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  • Kelly King

Run

I hate running. I do. I hear people wax nostalgic about the “runner’s high” and running their first marathon. I’m happy for them, and they can keep it. Keep that joy of running and take a bath in it. I just don’t like it. Never have, and I doubt I ever will. But, I do it. I run.

I don’t run fast and I don’t run far, but I run. Today, I ran in the rain.



Running for me is like taking out the garbage in my brain. It’s therapy, not exercise. I have much more pleasurable ways to get my fitness jollies... like dance!


I run for my mental health. All of my aggression, frustration, anger, discontent, and malaise seems to drain out when I run. In place of the negative thoughts and feelings, I find clarity, peace, and quiet in my mind. Running feels like an accomplishment. A bite-size gift of meeting a challenge (just getting out the door) and showing up for myself. It is a ritual of showing up for my own mental health.


Yes, there are obvious physical benefits to maintaining a running practice, but the physical benefits are secondary in my experience. I am not running to become a runner. I don’t care about my pace, how far I run, or where I do it. I usually run outside, as I don’t like the atmosphere of gyms, the price of admission, or being on a treadmill. But, in a pinch, a treadmill works well, too. And, there is a recreation center down the street where I can use one for free. (Yay DC Parks and Rec!)


Running is a privilege. It shouldn't be. I run during daytime hours, as I don't feel safe running late at night. Over the years I've learned that men seeking attention through street harassment, cat-calling, and interrupting my peaceful run happens less during the day. However, as a cis-gendered white lady in America, I am safe running in most places at most hours. BIPOC and LGTBQ+ folx take a risk with their very lives when they choose to go for the same healthy run I outline below. Ahmaud Arbery's recent murder is one prominent example.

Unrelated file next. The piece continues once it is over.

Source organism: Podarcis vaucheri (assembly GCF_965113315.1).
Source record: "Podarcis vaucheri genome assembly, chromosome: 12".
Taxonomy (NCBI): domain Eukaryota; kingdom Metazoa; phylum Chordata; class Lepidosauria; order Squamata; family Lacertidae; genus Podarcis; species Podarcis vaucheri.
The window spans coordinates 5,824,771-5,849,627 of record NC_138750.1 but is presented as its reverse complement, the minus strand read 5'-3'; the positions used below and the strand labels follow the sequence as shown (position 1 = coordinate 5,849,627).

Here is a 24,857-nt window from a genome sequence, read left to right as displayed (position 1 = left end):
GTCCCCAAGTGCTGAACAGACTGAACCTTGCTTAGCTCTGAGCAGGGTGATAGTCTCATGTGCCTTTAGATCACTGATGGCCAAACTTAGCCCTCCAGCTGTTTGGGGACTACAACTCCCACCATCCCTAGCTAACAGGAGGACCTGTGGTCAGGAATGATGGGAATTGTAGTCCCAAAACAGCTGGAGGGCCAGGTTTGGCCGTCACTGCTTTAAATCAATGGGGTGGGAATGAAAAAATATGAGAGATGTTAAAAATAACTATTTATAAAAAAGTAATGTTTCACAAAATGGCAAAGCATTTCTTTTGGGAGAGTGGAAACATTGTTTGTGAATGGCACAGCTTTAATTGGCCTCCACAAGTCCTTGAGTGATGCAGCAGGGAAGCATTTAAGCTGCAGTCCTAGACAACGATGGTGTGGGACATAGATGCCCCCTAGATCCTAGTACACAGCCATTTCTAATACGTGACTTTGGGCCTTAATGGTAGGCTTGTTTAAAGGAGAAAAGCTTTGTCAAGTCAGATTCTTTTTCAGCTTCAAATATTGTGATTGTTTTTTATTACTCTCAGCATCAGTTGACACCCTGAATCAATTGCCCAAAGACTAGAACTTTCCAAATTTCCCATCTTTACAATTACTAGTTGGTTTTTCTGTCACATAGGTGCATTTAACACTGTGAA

Outraged? Me, too. What to do?


  1. Get educated about systemic and personal racism. Here's some starter resources.

  2. Work to tear down systemic racism. Act locally. Donate, volunteer, have awkward conversations with people across difference.

  3. Join/start a running club to create safety in numbers for all who wish to run. My neighborhood has a private facebook group for runners to organize meetup times + locations, organize by pace, and length of run. Yours might, too.

  4. Prefer to run solo? Communicate: Either share that you're going on a run with a buddy, or offer to be a buddy for another when they run.



Try it:


Most of the time, I run for 10-15 minutes. That’s it. Again, I’m not trying to beat anyone, set records, or conquer long distances. Just taking out the mental garbage. I usually walk before and after for a total of 30-45 minutes of exercise. And, if running isn't accessible for you, take yourself for a walk, scoot, or wheeled experience. You're after a physical push (sustained elevated heart rate) that's repetitive so you can enter a state of mental meandering... find an equivalent that works for your body.


  1. Decide when in your day you have 30 minutes to devote to your mental health.

  2. Set an alarm for your run. This is a new habit, and you probably need external supports to remind you to get out there and do it.

  3. Get dressed and get out the door.

  4. Run for 10-15 minutes. (If you want to go longer, be my guest!)

  5. Walk for a few minutes to bring your heart rate and breath back to your normal.

  6. Stretch for 5-10 minutes.

  7. Drink some water.


Reflect:


How do you feel?


What came up for you mentally and physically?


When are you going to run again? I recommend starting with three days/week for 2-4 weeks. Then work up to 5+ days. Some folx practice 6 days with a one day break. Find your flow, and you do you.


Pro Tip: The first three days of running are HARD. Soak in a hot bath or a hot shower to intentionally give your muscles some extra love.


#whatmovesyou #walkwithjoy #glowup #run #blacklivesmatter

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